So you’ve weighed the pros and cons and decided to forge ahead with your plan to see a movie. Now what? 

Once at the theater, Chi says, you should be sure to take standard safety precautions, though their stringency depends on the severity and prevalence of COVID-19 in your region. While at the theater:

  • Wear a face mask
  • Don’t eat or drink because it will entail removing your mask
  • Don’t touch your eyes, nose, or mouth with your hands. If you have to, squeeze a dollop of hand sanitizer onto your palm beforehand
  • Sit as far as possible from others (with the exception of any companions)
  • Wash your hands and change your clothes upon returning home

“By the time there have been zero daily new cases for at least two weeks in your region, you may relax some of these measures and can have food and drink while watching a movie,” Chi says. 

Murphy also emphasizes the importance of masking and social distancing. “[W]ear a mask and stay at least 3 feet away from other people,” he says.

When Will Theaters Be Full Again?

Many theaters that remained open or reopened have been forced to make concessions to the pandemic, including enforcing strict capacity limits. In Massachusetts, for example, theaters are restricted to 50% of their maximum permitted capacity. In New York, they are restricted to 25% or 50 people.

“Increasing to full capacity at a theater will depend on reaching herd immunity or limiting attendance to VO [vaccinated people only],” Murphy says.

Chi agrees that theaters can increase their capacity once 70% or more of the community is fully vaccinated and new daily COVID-19 cases have fallen below 10 per one million. He describes these conditions as “rather strict and conservative” but, according to a case study of Taiwan, likely sound.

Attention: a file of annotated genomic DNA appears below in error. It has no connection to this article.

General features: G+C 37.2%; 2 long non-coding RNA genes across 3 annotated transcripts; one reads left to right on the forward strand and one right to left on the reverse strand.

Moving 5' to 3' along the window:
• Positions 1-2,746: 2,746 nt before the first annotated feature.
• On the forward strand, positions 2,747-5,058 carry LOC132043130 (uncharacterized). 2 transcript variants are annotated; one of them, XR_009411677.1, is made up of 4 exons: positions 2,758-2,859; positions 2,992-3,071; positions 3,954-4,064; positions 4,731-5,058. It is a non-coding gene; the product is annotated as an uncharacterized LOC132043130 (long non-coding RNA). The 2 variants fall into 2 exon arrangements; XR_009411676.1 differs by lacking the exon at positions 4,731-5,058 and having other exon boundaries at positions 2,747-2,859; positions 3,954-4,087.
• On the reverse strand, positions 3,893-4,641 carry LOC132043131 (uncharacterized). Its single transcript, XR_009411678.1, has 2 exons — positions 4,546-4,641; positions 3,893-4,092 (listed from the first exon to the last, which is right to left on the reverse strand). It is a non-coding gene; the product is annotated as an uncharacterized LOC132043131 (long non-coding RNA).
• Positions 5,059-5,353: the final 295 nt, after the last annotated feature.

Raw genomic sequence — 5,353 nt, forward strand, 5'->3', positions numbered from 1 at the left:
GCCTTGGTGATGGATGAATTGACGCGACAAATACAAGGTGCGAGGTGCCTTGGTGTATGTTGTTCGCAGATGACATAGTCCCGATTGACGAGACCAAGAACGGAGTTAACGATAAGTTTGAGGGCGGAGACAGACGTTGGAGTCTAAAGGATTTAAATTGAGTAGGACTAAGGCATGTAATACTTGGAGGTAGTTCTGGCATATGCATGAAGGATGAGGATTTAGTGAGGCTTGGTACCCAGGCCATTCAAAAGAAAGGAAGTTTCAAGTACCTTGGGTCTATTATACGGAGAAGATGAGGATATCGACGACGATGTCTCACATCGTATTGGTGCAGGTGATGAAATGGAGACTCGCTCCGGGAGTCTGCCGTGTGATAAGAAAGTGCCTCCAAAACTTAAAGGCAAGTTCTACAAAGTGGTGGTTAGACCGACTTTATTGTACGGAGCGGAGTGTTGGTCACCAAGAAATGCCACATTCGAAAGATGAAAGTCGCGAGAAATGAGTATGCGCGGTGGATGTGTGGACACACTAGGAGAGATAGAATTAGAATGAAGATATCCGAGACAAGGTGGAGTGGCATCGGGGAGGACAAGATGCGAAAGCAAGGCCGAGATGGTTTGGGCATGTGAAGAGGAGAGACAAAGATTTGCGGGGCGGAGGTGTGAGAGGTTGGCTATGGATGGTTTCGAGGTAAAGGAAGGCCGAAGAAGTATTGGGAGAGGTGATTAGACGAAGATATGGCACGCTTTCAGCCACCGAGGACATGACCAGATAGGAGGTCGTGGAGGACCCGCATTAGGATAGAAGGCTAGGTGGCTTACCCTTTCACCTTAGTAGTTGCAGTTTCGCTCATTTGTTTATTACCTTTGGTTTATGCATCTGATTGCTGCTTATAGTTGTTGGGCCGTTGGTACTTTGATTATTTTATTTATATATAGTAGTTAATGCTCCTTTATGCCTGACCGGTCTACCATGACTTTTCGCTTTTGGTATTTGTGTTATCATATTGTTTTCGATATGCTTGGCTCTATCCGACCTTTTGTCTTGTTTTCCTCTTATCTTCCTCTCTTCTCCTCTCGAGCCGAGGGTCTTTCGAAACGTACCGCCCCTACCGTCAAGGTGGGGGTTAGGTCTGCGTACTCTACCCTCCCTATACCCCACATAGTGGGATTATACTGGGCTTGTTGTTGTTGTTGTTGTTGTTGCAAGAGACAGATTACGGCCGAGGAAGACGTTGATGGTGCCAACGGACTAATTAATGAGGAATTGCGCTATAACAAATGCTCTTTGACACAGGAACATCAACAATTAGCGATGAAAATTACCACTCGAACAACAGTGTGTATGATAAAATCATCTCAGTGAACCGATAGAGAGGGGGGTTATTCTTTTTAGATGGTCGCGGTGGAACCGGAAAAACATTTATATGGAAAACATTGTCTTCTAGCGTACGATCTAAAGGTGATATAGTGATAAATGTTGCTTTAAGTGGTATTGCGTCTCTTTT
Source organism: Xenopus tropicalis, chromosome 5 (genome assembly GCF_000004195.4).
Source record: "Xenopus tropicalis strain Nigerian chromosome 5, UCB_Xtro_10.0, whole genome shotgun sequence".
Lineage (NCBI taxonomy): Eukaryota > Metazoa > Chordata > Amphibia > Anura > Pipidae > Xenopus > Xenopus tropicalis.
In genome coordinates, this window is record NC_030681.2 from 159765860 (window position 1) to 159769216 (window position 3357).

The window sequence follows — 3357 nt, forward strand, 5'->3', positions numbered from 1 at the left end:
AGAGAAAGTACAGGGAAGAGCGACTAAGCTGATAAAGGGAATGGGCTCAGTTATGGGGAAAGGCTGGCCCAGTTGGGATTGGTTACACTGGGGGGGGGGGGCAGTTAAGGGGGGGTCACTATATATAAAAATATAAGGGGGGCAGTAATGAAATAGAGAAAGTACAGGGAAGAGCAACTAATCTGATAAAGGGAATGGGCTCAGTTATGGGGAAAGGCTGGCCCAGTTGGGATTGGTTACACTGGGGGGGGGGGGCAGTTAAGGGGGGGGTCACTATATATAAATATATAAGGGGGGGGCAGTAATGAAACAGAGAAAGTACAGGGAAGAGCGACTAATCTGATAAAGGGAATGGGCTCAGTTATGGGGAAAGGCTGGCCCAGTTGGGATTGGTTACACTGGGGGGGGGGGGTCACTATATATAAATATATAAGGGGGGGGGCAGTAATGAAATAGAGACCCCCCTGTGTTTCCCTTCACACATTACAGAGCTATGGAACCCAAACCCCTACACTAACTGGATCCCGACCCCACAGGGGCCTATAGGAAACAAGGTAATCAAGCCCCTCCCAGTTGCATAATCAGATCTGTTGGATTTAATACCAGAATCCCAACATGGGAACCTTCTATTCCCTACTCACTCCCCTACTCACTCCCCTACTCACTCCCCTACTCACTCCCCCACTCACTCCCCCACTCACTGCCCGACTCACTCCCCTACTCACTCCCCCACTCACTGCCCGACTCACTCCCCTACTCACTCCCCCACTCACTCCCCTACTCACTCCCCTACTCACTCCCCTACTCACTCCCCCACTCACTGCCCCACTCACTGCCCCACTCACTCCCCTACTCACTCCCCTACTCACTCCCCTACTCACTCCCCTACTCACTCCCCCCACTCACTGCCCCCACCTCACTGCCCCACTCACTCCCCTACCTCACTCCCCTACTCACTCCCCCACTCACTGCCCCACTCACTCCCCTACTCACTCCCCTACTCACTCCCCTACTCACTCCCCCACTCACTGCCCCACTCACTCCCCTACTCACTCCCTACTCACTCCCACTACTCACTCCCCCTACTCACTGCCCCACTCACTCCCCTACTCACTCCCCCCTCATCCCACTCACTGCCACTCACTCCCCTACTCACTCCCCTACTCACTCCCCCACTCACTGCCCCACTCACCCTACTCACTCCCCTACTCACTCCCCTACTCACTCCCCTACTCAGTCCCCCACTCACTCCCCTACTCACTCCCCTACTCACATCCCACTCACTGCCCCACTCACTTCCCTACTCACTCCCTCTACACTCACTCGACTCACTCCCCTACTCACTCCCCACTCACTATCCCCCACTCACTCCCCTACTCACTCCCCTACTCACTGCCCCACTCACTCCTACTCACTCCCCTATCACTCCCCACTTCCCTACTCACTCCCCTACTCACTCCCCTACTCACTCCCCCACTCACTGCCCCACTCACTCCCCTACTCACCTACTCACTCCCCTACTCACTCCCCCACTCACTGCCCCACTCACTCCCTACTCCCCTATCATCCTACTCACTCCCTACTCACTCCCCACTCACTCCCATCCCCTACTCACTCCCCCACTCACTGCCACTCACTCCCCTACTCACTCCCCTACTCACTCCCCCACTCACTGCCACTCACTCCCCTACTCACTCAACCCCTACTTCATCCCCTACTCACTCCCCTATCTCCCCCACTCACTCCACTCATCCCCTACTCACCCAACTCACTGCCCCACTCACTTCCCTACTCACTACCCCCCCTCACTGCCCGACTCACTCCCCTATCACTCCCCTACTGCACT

“With a population of 23.8 million, Taiwan has been able to prevent any community outbreak since April 12, 2020," he says. "Even with such safe conditions—literally zero daily new domestic cases—Taiwan’s movie theaters and concert halls still implement reduced capacity and mandatory facial mask-wearing."

It’s a complex issue, he adds, one that is in large part informed by “state, county, and metropolitan health authorities.”

4 Sources
Verywell Health uses only high-quality sources, including peer-reviewed studies, to support the facts within our articles. Read our editorial process to learn more about how we fact-check and keep our content accurate, reliable, and trustworthy.
  1. Centers for Disease Control and Prevention. COVID-19 vaccinations in the United States.

  2. Centers for Disease Control and Prevention. When you’ve been fully vaccinated: how to protect yourself and others.

  3. Safety standards and checklist: theaters and performance venues.

  4. New York State Department of Health. Interim guidance for movie theaters during the COVID-19 public health emergency.

By Caroline Tien
Caroline Tien is a journalist with degrees in English and biology. She has previously written for publications including Insider and Cancer Health.